HNN: Lt. Gov. Duke Aiona talks election night, future plans
He first spoke about the election night results.
"The fact that it ended up being what it was, 17 percent, was a shock to me and like I said disappointed. I have some things right now, what you would call real conceptual ideas of how I want to work with families and youth. Maybe run again in 2014 and it will be for the governors office," Aiona said.
Aiona said his decision to run for governor again will be based on the 2012 elections. He said he'll be looking at his party support, the presidential elections and the success or failure of governor Abercrombie's administration.
KITV: Aiona Considers 2014 Bid For Gov.
Aiona attributed his defeat to Abercrombie to many different things, including the public's dismay with furloughs and voter discomfort with his strong religious beliefs.
"Some people would say they didn't vote for Aiona because of the religious stuff. I would say what do you mean about the 'religious stuff?' They really couldn't explain," said Aiona.
Aiona said he also thought Mainland-stye negative campaigning in the congressional race between Republican Charles Djou and Democrat Colleen Hanabusa turned Hawaii voters against Republicans.
SA: Aiona keeps sights on governor's office
Aiona acknowledged that he spent too much of his campaign money early, may have waited too long to release critical advertising against Abercrombie and may have miscalculated by holding a news conference to discuss his ties to a Christian conservative group with controversial views on homosexuality.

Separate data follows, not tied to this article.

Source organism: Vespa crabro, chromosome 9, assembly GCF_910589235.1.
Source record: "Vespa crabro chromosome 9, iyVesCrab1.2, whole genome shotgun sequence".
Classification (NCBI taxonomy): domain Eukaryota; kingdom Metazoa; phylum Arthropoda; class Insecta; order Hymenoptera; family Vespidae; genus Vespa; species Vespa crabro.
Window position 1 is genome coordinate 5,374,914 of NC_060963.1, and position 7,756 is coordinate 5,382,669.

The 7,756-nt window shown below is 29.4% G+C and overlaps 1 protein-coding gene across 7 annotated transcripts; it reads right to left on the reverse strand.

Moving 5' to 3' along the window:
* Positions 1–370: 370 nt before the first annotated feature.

The lieutenant governor also said Democrats successfully linked him to Gov. Linda Lingle, whose popularity declined after teacher furloughs and state spending cuts were used to help with the state's budget deficit.
"There were some people that didn't vote (for me) because they felt that I was too religious. Some people felt that I was hooked to Lingle and the furloughs and stuff like that," Aiona said. "The reasons varied out there."
…Neal Milner, a political science professor at the University of Hawaii-Manoa, said that while governor's campaigns are candidate-driven, a strong political party provides essential structure.
"I think his viability is as good as any other Republican candidate," he said. "I think the issue is more the strength of the Republican Party than Aiona."
State GOP leaders have re-evaluated the past formula for Republican campaigns -- rally the Republican base, capture most independents and convert moderate Democrats -- and many now believe they have to expand the electorate in order to be successful. This year the target was faith-based voters, which did not produce immediate results.
"We're trying to grow the base," Aiona said. "Whether that includes the faith-based (voters), it doesn't matter -- you're growing the base. That's what you have to do as a political party."
AP: Aiona ponders political future
His campaign made no strategic mistakes, Aiona said.
But the current tenuous state of Hawaii's economy may have played a major role, he said, noting how a vibrant economy was a big selling point for him and Gov. Linda Lingle when they won a convincing re-election victory in 2006.
He also said the state GOP should undergo no major changes despite internal criticism about tactics and direction since the election.
"The party did as best as it could this year, and they showed a lot of improvement," Aiona said. "I think we just have to continue doing what we're doing, keep the recruitment up, make sure that we cover every race."
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